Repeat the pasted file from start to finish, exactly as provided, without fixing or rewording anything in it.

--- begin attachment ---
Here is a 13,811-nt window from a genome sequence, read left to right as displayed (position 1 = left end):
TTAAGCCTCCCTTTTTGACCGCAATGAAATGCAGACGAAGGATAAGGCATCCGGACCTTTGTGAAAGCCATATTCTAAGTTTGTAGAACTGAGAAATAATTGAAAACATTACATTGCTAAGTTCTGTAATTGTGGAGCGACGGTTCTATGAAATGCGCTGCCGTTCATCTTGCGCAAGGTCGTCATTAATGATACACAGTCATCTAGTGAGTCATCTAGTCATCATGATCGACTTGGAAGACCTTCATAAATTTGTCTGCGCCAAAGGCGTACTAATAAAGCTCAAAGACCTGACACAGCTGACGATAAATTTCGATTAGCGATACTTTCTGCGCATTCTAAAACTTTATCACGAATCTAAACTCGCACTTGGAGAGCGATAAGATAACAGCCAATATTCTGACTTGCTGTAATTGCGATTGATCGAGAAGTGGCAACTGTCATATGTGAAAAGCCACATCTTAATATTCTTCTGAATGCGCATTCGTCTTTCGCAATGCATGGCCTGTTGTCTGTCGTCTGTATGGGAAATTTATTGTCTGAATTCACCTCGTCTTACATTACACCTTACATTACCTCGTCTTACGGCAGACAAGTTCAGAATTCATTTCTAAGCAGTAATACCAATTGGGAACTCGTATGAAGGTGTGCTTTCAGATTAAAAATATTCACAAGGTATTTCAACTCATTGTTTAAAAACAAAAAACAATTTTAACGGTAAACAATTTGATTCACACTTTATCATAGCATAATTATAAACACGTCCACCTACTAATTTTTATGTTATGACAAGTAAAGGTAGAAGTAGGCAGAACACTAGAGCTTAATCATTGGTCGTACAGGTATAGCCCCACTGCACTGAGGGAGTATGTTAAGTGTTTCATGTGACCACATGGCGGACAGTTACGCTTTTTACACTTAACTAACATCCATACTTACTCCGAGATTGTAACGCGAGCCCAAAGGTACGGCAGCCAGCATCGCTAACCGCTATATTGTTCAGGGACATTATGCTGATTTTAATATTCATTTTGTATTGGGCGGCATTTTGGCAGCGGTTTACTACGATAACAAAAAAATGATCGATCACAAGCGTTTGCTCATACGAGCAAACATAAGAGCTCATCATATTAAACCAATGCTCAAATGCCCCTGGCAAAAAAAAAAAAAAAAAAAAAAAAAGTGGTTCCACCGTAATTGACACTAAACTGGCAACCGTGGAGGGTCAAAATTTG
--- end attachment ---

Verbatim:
Here is a 13,811-nt window from a genome sequence, read left to right as displayed (position 1 = left end):
TTAAGCCTCCCTTTTTGACCGCAATGAAATGCAGACGAAGGATAAGGCATCCGGACCTTTGTGAAAGCCATATTCTAAGTTTGTAGAACTGAGAAATAATTGAAAACATTACATTGCTAAGTTCTGTAATTGTGGAGCGACGGTTCTATGAAATGCGCTGCCGTTCATCTTGCGCAAGGTCGTCATTAATGATACACAGTCATCTAGTGAGTCATCTAGTCATCATGATCGACTTGGAAGACCTTCATAAATTTGTCTGCGCCAAAGGCGTACTAATAAAGCTCAAAGACCTGACACAGCTGACGATAAATTTCGATTAGCGATACTTTCTGCGCATTCTAAAACTTTATCACGAATCTAAACTCGCACTTGGAGAGCGATAAGATAACAGCCAATATTCTGACTTGCTGTAATTGCGATTGATCGAGAAGTGGCAACTGTCATATGTGAAAAGCCACATCTTAATATTCTTCTGAATGCGCATTCGTCTTTCGCAATGCATGGCCTGTTGTCTGTCGTCTGTATGGGAAATTTATTGTCTGAATTCACCTCGTCTTACATTACACCTTACATTACCTCGTCTTACGGCAGACAAGTTCAGAATTCATTTCTAAGCAGTAATACCAATTGGGAACTCGTATGAAGGTGTGCTTTCAGATTAAAAATATTCACAAGGTATTTCAACTCATTGTTTAAAAACAAAAAACAATTTTAACGGTAAACAATTTGATTCACACTTTATCATAGCATAATTATAAACACGTCCACCTACTAATTTTTATGTTATGACAAGTAAAGGTAGAAGTAGGCAGAACACTAGAGCTTAATCATTGGTCGTACAGGTATAGCCCCACTGCACTGAGGGAGTATGTTAAGTGTTTCATGTGACCACATGGCGGACAGTTACGCTTTTTACACTTAACTAACATCCATACTTACTCCGAGATTGTAACGCGAGCCCAAAGGTACGGCAGCCAGCATCGCTAACCGCTATATTGTTCAGGGACATTATGCTGATTTTAATATTCATTTTGTATTGGGCGGCATTTTGGCAGCGGTTTACTACGATAACAAAAAAATGATCGATCACAAGCGTTTGCTCATACGAGCAAACATAAGAGCTCATCATATTAAACCAATGCTCAAATGCCCCTGGCAAAAAAAAAAAAAAAAAAAAAAAAAGTGGTTCCACCGTAATTGACACTAAACTGGCAACCGTGGAGGGTCAAAATTTG